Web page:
Paying a Family Caregiver? Why a Contract Could Be Necessary
When it comes to paying a family caregiver, financial advice gets complicated. But at least one thing is clear: be transparent, suggests an article at The Wall Street Journal‘s website. Tell family members, and consider a contract.
Particularly in situations where a care recipient may eventually need to rely on Medicaid, attorneys say it is important to draft a written agreement—often called a “personal care contract”—that documents the caregiver’s responsibilities and hours and sets a rate of pay in line with that of local service providers.
The article tells of one woman, Anne Stone, who had a contract to care for her father, until he entered a nursing home.
The payments had an unanticipated benefit: They also helped Mr. Stone deplete his savings so he could qualify for Medicaid. Without the employment contract, Medicaid would have considered all of the payments to Ms. Stone a gift made to hide assets, subjecting Mr. Stone to delays in coverage, says Mr. Bloom, the Stones’ attorney. To pass muster with Medicaid, he says, it is important to have such a contract in place before the services are rendered.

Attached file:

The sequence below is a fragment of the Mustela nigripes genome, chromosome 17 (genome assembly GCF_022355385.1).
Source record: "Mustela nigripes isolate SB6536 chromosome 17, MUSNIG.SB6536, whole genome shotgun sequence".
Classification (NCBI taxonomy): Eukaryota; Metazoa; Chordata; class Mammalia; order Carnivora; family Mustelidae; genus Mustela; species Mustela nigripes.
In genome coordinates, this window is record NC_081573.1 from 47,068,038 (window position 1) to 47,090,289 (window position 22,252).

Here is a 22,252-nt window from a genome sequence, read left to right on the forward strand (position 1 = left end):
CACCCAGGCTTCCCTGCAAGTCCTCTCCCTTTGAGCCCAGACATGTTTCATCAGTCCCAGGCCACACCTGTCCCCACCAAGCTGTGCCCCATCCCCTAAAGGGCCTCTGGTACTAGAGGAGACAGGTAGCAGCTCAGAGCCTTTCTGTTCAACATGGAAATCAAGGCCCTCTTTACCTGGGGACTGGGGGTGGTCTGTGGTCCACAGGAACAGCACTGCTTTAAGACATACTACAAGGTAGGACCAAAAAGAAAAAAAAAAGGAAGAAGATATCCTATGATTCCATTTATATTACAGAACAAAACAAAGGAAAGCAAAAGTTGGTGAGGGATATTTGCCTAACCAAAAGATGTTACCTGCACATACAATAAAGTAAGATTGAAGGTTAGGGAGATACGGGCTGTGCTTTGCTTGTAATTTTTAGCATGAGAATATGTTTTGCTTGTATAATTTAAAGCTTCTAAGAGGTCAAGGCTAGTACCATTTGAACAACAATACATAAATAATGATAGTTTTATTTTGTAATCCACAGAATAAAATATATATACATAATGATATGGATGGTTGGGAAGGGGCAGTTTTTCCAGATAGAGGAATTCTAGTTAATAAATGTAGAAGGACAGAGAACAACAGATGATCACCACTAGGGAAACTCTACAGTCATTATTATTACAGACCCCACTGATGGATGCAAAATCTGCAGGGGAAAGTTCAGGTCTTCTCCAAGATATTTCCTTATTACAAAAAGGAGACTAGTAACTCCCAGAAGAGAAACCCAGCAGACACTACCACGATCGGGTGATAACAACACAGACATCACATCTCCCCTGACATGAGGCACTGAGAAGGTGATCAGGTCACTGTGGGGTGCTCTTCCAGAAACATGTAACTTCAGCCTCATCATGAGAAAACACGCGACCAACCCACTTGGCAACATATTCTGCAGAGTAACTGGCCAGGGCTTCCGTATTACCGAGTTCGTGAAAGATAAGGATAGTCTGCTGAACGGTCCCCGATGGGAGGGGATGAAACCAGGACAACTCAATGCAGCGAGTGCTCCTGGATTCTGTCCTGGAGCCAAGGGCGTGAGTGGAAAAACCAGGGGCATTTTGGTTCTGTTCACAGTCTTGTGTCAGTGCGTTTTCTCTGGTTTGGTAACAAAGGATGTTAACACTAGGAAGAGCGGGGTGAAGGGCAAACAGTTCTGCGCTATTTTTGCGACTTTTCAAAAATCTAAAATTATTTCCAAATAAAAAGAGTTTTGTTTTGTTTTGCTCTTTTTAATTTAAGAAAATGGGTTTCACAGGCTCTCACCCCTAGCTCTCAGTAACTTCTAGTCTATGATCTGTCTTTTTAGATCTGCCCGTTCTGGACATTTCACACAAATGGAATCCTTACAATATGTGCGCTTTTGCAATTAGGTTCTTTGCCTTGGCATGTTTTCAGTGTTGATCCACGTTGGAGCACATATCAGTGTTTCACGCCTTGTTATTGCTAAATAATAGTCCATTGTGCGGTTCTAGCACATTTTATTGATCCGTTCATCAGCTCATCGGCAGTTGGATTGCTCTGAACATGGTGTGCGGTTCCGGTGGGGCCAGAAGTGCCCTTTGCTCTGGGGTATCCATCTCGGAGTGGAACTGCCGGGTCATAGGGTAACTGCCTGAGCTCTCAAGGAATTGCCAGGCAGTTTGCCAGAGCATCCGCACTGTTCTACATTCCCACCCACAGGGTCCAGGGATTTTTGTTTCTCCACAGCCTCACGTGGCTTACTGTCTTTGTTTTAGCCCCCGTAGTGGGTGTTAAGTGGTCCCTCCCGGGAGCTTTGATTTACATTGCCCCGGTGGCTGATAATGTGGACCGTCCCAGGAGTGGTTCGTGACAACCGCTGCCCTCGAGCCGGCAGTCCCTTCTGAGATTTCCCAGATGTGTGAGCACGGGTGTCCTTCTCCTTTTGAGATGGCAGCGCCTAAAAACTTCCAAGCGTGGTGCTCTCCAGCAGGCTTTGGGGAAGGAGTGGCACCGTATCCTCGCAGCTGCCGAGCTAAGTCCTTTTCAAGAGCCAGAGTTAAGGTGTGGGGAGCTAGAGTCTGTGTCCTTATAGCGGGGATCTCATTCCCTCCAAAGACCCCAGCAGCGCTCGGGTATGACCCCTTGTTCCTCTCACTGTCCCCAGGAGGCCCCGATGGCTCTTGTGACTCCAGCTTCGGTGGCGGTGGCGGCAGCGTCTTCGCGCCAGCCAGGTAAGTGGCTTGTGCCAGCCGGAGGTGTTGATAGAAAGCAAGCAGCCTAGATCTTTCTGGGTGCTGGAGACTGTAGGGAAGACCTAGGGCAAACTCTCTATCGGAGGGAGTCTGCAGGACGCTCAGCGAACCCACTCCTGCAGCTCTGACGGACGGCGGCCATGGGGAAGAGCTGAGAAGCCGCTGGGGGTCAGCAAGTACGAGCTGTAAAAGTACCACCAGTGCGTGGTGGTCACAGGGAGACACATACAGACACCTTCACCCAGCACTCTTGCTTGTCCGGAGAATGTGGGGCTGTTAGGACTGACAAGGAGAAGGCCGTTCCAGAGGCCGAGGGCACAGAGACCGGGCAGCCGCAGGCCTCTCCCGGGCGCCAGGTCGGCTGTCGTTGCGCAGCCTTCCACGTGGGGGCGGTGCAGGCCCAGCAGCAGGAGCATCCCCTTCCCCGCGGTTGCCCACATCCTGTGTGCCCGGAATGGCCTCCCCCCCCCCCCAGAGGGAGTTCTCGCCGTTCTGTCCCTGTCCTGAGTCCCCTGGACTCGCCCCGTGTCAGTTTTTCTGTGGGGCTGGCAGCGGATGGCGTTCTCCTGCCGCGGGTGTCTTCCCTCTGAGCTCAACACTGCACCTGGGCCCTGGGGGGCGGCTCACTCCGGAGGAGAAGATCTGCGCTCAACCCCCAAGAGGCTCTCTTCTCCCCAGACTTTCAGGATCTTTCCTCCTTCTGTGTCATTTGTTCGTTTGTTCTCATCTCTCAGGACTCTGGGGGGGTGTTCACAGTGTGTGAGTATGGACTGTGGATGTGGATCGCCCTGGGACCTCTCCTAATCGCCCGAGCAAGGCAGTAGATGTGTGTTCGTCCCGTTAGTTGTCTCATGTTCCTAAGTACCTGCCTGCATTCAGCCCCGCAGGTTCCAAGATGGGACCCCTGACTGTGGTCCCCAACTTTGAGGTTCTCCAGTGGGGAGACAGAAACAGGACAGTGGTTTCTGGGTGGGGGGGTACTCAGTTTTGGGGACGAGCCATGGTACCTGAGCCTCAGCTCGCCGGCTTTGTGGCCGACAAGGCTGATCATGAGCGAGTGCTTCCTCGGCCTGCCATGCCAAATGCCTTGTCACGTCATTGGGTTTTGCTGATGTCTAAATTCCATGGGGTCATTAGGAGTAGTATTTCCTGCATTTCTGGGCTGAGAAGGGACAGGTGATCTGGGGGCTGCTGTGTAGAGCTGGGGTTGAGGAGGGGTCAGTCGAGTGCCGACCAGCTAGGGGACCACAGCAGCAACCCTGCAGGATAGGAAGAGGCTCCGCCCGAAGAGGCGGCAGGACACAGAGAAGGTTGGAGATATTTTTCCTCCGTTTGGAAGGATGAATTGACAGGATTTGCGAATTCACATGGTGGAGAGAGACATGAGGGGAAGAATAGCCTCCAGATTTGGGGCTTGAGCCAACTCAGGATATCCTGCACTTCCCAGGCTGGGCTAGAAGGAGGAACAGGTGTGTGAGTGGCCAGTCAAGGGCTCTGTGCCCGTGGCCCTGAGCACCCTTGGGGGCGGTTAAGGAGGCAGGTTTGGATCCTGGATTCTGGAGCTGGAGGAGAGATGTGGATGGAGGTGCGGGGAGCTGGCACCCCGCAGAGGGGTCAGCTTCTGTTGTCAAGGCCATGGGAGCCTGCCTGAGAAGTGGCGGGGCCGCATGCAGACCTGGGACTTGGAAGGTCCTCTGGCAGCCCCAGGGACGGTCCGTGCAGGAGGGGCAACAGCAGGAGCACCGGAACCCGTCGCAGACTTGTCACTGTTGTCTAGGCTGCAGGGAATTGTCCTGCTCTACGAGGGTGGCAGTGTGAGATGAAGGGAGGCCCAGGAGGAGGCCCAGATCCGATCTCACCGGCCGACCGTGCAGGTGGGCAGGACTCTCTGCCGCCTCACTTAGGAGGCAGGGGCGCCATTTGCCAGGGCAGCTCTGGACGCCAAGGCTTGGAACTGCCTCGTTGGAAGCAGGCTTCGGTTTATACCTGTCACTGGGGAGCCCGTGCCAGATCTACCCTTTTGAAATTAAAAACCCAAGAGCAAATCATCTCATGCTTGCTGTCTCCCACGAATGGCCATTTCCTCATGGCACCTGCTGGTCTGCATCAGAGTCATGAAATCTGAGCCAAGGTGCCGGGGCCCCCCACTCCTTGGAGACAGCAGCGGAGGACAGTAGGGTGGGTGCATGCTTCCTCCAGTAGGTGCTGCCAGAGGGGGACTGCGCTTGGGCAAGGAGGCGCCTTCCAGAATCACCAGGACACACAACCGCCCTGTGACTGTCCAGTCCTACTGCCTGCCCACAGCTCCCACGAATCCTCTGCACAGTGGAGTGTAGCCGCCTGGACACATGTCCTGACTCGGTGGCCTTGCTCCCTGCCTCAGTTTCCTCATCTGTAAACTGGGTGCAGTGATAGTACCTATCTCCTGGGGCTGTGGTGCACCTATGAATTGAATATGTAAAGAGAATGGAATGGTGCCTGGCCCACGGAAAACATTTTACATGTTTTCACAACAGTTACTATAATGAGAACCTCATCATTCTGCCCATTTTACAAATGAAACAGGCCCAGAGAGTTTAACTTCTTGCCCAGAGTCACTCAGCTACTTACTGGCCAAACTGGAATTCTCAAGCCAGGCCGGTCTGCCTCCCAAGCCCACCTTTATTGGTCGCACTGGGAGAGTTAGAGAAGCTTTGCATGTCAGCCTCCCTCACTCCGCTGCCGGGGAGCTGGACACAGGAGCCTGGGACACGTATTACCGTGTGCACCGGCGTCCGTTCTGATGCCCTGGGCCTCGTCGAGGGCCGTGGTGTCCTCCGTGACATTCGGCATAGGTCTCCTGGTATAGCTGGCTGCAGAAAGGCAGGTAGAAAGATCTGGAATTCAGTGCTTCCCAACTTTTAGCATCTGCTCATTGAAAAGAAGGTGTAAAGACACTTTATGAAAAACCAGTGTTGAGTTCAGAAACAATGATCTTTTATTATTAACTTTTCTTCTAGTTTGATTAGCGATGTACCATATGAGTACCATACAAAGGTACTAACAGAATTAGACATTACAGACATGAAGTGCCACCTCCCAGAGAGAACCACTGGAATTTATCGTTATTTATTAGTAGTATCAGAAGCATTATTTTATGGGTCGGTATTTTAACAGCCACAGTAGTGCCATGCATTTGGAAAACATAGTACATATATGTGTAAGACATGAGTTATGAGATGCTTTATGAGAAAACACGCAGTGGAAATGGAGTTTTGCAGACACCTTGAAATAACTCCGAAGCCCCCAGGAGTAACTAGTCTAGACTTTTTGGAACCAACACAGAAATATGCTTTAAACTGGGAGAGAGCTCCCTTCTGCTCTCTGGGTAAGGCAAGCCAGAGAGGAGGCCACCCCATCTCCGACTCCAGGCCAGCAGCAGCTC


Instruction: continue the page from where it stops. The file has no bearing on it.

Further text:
The article, “Should You Pay a Relative to Take Care of Mom?,” also mentions different types of payment arrangements, with ideas on the pros and cons.
If you have any questions about this post or need help finding senior-care options for a loved one, call 1-866-483-4896 to speak with a care advisor in your area.